Jinger Schroeder, Author at Janesville Innovation Center

Janesville tech firm is on the move

JANESVILLE—Nate Ellsworth is picturing a day soon when he can remotely chat with employees at his Janesville tech company, N1 Critical Technologies, using a Segway scooter equipped with a video chat screen on top.

Spitballing on the idea, Ellsworth’s partners at N1 dubbed the roving scooter, which would feature Ellsworth’s disembodied face, “Segway Guy” or “Segway Nate.”

“At least, that’s what we’d call it to its face,” N1’s Chief Financial Officer David Farrell said.

In an interview Tuesday, Ellsworth, Farrell and N1 Critical Technologies Director of Operations Matt Hess came off as both jocular and excited, and they have reason to be.

The partners say their 2-year-old company has grown by leaps and bounds in recent months, with N1 absorbing more and more of the space available at its home, the Janesville Innovation Center on the city’s south side.

Now, N1 is eyeing a move out of the Innovation Center, a local business incubator that Ellsworth said has been instrumental and “amazing” in helping the company launch and grow.

The company is planning a new product launch that Ellsworth said would make the company a true 21st-century innovator, and it would do that in a new location: the vacant former Red Cross service center at 211 N. Parker Drive in downtown Janesville.

N1 bought the 9,000-square-foot building in August for about $250,000, Ellsworth said.

In tandem with buying the new building, N1 has worked with a Chinese partner to develop and ready for market a new series of uninterrupted power supply (UPS) systems that would run on lithium-ion batteries, Ellsworth said.

UPS systems are used to protect computer systems and large electronic data and telecommunications centers from power interruptions that can damage equipment or lead to massive data loss.

Ellsworth said N1 would be the first IT company he knows of to customize and sell such systems with lithium-ion battery technology.

He said lithium technology would simplify and improve the way UPS systems are powered and create a new class of systems that could run up to five times longer compared to systems that use standard, lead-acid batteries similar to traditional car batteries.

As he spoke, Ellsworth, 34, adjusted a Milwaukee Brewers ball cap that topped his attire, which included a sport coat; an untucked, button-down shirt; fashion jeans; and cowboy boots.

“We’re the only one out there doing this. I haven’t slept in months, and all I can say is that I’m excited,”

Ellsworth, a Westfield native, said he decided to take N1 on a plunge into lithium ion after a revelation he had that was based at least in part on the battery technology in his own car, an electric Tesla Model S P90D.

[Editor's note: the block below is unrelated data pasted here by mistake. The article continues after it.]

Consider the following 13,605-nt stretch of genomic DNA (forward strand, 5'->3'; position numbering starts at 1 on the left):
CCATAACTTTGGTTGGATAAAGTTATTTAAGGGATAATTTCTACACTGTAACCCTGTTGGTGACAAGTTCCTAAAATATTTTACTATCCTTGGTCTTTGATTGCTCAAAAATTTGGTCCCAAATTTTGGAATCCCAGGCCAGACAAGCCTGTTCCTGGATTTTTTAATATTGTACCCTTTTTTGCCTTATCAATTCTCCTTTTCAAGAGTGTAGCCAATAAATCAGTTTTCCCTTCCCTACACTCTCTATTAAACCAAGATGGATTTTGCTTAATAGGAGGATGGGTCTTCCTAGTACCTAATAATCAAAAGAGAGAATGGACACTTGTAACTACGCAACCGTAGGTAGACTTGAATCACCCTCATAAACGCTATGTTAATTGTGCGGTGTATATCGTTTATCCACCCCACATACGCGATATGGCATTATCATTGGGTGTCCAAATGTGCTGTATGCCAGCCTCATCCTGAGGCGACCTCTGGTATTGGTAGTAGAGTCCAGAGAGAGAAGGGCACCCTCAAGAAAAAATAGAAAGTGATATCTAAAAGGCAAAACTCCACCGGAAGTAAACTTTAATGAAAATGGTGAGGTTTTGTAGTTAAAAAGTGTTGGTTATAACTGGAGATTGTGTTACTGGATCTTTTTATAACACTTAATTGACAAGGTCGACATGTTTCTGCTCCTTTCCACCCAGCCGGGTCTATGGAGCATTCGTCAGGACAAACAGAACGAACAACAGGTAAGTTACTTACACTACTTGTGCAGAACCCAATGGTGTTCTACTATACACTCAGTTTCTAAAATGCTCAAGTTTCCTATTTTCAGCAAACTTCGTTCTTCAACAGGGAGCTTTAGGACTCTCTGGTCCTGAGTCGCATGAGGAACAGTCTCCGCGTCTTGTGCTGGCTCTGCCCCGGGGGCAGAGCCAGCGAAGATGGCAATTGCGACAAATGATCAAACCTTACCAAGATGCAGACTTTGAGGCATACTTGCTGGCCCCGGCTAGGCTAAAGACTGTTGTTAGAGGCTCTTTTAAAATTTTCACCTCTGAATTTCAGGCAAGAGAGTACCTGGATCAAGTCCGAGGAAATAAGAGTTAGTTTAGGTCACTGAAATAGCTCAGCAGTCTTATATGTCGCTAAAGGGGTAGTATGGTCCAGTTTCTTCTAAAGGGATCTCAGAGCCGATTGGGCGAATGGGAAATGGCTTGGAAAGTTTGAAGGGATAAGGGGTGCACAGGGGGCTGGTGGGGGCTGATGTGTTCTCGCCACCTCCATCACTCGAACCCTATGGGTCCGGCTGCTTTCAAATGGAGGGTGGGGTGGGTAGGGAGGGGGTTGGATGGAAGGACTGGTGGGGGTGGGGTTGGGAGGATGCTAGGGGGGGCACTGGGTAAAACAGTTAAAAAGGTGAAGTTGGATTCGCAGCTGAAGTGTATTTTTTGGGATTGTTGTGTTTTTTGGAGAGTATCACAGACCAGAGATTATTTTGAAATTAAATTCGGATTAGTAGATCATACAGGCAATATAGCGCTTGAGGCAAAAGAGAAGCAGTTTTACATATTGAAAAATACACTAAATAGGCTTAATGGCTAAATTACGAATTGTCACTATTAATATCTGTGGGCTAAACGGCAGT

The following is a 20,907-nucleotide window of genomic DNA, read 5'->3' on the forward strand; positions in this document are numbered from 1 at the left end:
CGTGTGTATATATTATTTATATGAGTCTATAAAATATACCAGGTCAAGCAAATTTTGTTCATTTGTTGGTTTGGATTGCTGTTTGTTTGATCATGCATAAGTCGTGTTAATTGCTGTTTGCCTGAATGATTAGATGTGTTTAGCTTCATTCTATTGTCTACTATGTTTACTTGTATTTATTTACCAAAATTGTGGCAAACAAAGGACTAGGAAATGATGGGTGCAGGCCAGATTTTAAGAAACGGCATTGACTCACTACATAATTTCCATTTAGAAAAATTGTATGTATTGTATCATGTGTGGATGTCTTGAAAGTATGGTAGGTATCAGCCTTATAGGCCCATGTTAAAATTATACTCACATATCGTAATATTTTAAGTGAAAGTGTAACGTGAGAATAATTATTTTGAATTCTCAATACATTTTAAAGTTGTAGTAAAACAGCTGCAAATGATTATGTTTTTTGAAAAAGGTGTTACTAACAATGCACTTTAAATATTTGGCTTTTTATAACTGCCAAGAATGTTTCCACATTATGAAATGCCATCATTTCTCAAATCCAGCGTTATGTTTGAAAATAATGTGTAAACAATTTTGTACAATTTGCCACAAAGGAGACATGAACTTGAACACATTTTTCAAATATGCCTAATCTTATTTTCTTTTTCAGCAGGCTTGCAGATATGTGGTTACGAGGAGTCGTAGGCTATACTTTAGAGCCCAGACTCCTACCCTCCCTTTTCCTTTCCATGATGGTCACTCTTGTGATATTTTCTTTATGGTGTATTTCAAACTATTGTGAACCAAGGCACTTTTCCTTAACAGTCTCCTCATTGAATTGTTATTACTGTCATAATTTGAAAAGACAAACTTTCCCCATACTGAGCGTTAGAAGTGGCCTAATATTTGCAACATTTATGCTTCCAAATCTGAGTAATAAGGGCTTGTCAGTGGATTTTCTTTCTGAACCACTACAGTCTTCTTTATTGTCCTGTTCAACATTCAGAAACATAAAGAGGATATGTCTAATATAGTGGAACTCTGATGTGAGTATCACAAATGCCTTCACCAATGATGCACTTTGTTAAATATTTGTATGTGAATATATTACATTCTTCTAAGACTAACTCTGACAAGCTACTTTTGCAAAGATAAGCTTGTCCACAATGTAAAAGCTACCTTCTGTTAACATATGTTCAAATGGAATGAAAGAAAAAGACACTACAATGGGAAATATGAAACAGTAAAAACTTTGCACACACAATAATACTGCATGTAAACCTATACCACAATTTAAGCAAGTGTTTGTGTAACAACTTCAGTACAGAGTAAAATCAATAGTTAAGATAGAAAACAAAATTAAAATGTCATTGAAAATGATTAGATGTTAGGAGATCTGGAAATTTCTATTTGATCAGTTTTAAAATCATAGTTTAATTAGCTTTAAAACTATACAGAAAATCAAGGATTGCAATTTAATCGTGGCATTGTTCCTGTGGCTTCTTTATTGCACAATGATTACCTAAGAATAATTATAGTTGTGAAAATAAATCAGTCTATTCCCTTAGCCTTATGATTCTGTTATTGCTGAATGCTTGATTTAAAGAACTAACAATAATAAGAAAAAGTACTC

As N1 plans to get its new digs in downtown Janesville renovated and move-in ready—possibly by the end of 2017—Ellsworth and his partners are set to unveil a new product line, which includes new racking systems and connection components.

The company could begin to build the units in Janesville soon, and Ellsworth and Hess said their company is hunting for a third facility where it could ramp up building UPS systems and racking equipment and store the products.

N1’s projects that in the next three or four months, it could begin to build 1,000 of the new systems along with the traditional systems it continues to sell, install and service.

Eventually, Ellsworth said, the company could grow to build and sell several thousand units a month, although it’s not clear how soon the company might dive into full manufacturing of the products yet. Some of the systems it customizes are built by other tech firms.

Now, N1 has sales offices and operations in several suites inside the Janesville Innovation Center, and a move downtown would allow the company to do hiring it needs to tackle an expansion and new product launch.

Under N1’s own projections, it could need to grow its employee base from 20 people to 30 or 40 within a couple of years, Ellsworth and Farrell said.

That hiring would largely be to handle accounts the company expects to gain through its regular business and its entree into lithium-ion-powered products. Ellsworth said N1 already has a national sales presence that includes business with Raytheon and Google.

Ellsworth said N1 liked the location of its future downtown headquarters, and he says its two-floor layout would allow the company to set up open-air sales office space, along with an operations, data and customer support center, while having leftover space to add some Silicon Valley-style flourishes.